WASHINGTON – One of New Mexico’s leading cancer specialists will discuss her leadership of a nationally recognized, innovative health-care practice as part of the Albuquerque International Association’s lecture series on global health trends.
Dr. Barbara McAneny co-founded New Mexico Oncology Hematology Consultants Ltd. in 1987 and built New Mexico Cancer Center in 2002. She told the Journal she will describe how the center has become a national model for treating cancer patients and discuss ways in which U.S. health systems could benefit from practices in other countries.
McAneny, who has been voted the “top doc” in her specialty several times by readers of Albuquerque The Magazine, will speak at the UNM Continuing Education on Sunday, Nov. 2. The physician told the Journal that she was awarded $19.8 million by the Center for Medicare and Medicaid Innovation to duplicate the oncology medical home she created into six other practices across the country.
“It was awarded two years ago to see if I could duplicate it to six other cancer centers across the United States,” she said.
McAneny said that after practicing oncology in New Mexico for more than two decades, she realized that the normal model of doing business, in which doctors pack their schedules to maximize the number of patients they see each day, doesn’t work very well for either the patients or the medical providers.
“Most practices are scheduled, frankly, for the convenience of the physicians,” she said. “We’ve changed that mindset and structured our entire practice around, what does the patient need and how can we get the patient what they need when they need it?”
McAneny said part of the strategy entails getting cancer patients the treatment they need before they require emergency room or hospital visits.
“If you can keep people healthy enough that they can get their care in a clinic rather than in a hospital, their quality of life is better and they just do better – plus it saves a lot of money,” she said. “We created a software system that provides support for triage nurses so that we have a system that gets a patient to the right place at the right time.”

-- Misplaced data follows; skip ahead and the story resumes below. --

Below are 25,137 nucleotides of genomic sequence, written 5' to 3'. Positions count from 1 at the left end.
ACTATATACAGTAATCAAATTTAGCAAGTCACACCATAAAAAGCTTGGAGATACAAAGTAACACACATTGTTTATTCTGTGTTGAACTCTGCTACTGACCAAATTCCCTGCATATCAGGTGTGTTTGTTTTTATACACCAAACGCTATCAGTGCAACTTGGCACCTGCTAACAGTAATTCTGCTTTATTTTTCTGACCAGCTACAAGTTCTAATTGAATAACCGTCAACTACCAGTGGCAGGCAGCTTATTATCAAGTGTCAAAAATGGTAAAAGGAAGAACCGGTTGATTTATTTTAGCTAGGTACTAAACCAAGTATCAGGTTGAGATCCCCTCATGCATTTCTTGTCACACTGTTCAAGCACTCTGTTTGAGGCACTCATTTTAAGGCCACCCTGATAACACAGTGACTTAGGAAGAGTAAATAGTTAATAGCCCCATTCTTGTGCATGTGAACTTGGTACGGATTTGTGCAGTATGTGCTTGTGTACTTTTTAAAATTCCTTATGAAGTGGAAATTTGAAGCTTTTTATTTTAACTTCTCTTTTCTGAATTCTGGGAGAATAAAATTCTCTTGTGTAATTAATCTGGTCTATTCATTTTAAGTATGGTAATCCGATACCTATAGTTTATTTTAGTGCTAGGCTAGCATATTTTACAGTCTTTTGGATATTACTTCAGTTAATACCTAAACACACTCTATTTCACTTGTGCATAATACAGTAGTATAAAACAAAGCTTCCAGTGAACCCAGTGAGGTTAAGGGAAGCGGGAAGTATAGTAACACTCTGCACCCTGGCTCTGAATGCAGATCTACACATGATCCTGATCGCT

She said a big part of providing proper care is knowing when treatment isn’t necessarily needed.
“Cancer patients have to spend some of their remaining life getting health care, and I want to minimize that so that they can spend more of their life doing the things they want to do,” McAneny said.
The doctor also said she will discuss the financial burdens imposed by the disease, which can be more difficult in states like New Mexico that have high rates of low-income people.
“Having cancer is not just a medical catastrophe; it’s a financial catastrophe,” she said “In New Mexico, we have a lot of people who are barely squeaking by before they get sick, so we’ve always been a very cost-conscious practice.
“I’m going to talk a bit about the economics of health care in the U.S. compared to the rest of the world and why we need to make changes in the U.S. and how one small practice can make a change.”
The lecture series is sponsored by the New Mexico Humanities Council and Sandia National Laboratories.